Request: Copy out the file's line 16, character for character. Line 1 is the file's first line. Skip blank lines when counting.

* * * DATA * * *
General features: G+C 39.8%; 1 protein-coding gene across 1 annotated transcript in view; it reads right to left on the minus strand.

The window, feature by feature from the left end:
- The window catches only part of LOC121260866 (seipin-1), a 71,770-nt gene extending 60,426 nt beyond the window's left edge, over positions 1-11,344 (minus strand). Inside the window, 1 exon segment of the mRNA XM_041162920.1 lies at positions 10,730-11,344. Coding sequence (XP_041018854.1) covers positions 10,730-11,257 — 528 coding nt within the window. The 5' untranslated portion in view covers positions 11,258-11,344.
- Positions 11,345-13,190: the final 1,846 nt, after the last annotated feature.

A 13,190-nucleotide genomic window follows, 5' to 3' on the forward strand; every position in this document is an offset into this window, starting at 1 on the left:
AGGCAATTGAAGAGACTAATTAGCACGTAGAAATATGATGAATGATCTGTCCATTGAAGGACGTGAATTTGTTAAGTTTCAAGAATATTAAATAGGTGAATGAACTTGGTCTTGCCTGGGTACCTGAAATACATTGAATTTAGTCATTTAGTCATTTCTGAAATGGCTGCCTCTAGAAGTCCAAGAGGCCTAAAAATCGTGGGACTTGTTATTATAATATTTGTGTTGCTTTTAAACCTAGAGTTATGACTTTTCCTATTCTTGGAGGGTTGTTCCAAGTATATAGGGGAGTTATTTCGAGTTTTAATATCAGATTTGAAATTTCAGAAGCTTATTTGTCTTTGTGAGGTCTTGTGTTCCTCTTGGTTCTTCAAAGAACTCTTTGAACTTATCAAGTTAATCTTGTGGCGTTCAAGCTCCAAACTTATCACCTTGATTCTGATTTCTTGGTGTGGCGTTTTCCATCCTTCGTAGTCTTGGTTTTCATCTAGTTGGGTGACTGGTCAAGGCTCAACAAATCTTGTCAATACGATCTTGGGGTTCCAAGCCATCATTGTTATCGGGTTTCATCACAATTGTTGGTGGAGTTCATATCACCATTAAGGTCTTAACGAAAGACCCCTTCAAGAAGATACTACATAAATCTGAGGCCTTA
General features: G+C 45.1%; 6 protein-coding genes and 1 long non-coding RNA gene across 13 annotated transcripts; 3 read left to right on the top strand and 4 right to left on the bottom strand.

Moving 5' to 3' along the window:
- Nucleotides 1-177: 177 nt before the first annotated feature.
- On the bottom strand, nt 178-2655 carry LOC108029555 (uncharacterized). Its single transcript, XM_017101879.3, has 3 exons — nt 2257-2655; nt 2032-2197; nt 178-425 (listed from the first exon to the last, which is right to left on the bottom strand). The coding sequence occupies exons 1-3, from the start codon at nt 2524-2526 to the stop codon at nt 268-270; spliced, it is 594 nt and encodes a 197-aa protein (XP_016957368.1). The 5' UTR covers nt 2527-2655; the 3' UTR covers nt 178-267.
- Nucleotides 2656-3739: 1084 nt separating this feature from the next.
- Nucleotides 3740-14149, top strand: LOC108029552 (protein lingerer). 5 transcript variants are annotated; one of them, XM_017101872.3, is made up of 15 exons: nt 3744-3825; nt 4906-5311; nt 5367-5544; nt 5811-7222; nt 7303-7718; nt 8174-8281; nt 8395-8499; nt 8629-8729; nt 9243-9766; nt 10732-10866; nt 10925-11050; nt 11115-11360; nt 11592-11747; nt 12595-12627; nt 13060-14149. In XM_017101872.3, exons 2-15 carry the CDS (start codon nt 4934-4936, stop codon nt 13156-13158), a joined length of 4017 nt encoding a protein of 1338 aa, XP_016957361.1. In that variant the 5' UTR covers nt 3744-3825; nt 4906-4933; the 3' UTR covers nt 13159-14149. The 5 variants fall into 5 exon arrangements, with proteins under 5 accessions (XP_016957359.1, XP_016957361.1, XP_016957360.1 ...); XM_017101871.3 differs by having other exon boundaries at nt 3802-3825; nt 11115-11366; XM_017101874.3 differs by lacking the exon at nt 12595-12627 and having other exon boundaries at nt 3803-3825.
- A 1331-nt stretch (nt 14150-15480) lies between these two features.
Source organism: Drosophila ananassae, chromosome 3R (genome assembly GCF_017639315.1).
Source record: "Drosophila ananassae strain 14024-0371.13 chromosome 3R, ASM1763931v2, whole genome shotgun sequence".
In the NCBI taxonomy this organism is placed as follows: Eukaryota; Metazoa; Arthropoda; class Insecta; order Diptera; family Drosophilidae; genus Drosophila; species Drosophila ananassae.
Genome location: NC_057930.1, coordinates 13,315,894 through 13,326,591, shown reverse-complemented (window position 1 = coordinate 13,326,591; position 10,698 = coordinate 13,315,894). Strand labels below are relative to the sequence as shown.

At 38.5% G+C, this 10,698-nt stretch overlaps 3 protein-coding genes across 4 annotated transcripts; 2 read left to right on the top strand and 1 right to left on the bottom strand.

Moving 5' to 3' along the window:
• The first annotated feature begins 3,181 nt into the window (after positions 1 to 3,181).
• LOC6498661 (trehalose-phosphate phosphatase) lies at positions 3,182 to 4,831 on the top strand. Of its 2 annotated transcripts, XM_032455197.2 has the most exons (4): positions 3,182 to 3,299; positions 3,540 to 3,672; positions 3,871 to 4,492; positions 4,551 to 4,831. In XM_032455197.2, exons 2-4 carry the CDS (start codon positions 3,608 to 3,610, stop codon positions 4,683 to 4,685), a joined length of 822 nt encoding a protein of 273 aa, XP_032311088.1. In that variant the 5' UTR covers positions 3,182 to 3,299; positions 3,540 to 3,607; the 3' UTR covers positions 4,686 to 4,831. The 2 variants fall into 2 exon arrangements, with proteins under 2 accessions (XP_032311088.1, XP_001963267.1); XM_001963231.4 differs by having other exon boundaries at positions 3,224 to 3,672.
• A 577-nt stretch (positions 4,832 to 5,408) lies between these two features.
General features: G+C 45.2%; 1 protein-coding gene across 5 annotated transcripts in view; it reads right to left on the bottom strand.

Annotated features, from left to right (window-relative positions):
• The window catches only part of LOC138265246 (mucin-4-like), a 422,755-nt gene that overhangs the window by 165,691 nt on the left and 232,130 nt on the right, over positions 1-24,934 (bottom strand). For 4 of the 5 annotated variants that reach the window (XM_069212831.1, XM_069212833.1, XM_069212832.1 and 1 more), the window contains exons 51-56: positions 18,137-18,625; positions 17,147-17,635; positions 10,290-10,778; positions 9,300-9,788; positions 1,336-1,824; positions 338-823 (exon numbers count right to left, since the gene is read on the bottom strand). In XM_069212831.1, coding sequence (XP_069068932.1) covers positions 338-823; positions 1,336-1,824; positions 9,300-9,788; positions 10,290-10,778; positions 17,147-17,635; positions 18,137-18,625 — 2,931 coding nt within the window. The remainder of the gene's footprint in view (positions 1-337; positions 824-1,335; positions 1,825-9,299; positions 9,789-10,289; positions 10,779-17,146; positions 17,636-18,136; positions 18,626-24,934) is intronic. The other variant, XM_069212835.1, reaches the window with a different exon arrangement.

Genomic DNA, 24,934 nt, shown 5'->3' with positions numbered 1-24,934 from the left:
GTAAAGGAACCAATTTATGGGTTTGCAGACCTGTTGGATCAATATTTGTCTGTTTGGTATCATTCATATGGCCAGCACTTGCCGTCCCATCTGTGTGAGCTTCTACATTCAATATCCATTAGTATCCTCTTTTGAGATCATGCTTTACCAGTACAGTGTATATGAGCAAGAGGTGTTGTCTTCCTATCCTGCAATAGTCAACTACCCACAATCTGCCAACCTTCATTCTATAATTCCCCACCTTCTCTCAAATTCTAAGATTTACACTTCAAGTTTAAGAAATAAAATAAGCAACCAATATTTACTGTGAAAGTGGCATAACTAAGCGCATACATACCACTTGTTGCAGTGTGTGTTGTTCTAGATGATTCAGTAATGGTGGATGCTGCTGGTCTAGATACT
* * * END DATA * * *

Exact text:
In the NCBI taxonomy this organism is placed as follows: Eukaryota; Metazoa; Arthropoda; class Insecta; order Diptera; family Drosophilidae; genus Drosophila; species Drosophila ananassae.